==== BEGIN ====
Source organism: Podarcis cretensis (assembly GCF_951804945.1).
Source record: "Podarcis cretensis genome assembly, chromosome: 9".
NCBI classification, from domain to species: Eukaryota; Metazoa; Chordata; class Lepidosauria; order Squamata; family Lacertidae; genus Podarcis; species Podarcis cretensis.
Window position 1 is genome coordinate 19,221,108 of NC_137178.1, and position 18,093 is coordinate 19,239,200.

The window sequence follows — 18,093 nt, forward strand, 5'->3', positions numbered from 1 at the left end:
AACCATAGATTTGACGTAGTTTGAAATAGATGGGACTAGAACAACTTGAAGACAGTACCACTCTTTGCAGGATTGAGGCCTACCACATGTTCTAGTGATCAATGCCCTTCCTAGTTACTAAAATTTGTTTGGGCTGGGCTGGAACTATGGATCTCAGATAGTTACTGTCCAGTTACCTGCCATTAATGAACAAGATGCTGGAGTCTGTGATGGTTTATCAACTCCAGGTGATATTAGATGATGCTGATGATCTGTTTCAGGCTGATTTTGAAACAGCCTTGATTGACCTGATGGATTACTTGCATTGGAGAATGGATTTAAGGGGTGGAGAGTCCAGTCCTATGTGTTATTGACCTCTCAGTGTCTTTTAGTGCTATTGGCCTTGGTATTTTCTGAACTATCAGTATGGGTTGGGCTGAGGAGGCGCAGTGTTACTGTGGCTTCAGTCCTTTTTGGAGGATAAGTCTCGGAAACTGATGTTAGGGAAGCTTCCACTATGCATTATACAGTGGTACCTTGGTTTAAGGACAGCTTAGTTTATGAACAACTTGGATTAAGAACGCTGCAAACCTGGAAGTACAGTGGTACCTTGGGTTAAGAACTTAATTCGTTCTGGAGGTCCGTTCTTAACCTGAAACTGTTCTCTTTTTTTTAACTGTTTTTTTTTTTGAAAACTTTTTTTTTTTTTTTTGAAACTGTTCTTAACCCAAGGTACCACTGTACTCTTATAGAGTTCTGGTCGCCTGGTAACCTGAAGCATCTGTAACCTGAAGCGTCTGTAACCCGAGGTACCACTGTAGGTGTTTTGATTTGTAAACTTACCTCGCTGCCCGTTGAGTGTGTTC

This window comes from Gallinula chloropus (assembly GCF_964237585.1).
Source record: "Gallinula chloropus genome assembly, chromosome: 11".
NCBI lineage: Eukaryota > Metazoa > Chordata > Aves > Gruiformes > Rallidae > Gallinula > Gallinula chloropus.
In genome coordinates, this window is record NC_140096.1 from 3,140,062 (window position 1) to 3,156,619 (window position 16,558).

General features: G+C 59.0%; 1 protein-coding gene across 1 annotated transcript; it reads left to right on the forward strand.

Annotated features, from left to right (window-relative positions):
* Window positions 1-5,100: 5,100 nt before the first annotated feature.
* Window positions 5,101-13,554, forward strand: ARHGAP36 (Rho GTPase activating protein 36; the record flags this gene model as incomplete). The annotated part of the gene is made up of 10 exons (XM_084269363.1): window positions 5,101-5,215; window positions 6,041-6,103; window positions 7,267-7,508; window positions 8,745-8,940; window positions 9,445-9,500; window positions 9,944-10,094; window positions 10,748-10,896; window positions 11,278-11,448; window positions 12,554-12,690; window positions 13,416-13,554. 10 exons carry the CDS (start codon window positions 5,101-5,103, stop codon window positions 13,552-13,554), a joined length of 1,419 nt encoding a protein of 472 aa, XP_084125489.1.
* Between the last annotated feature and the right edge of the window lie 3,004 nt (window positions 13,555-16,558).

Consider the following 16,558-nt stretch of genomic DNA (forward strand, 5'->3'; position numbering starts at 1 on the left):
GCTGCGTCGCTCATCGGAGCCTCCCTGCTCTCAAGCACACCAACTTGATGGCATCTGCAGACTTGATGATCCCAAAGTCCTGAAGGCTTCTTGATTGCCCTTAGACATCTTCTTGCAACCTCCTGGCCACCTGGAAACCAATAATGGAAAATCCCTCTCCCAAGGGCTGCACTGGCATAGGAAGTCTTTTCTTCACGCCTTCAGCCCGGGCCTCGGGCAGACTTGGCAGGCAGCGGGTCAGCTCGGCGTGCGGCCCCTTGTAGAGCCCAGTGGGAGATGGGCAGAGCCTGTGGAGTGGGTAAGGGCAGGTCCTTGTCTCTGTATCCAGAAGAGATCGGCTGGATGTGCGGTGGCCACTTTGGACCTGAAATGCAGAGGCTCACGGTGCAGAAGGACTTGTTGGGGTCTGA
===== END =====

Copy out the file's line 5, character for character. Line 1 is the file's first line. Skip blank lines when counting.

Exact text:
The window sequence follows — 18,093 nt, forward strand, 5'->3', positions numbered from 1 at the left end: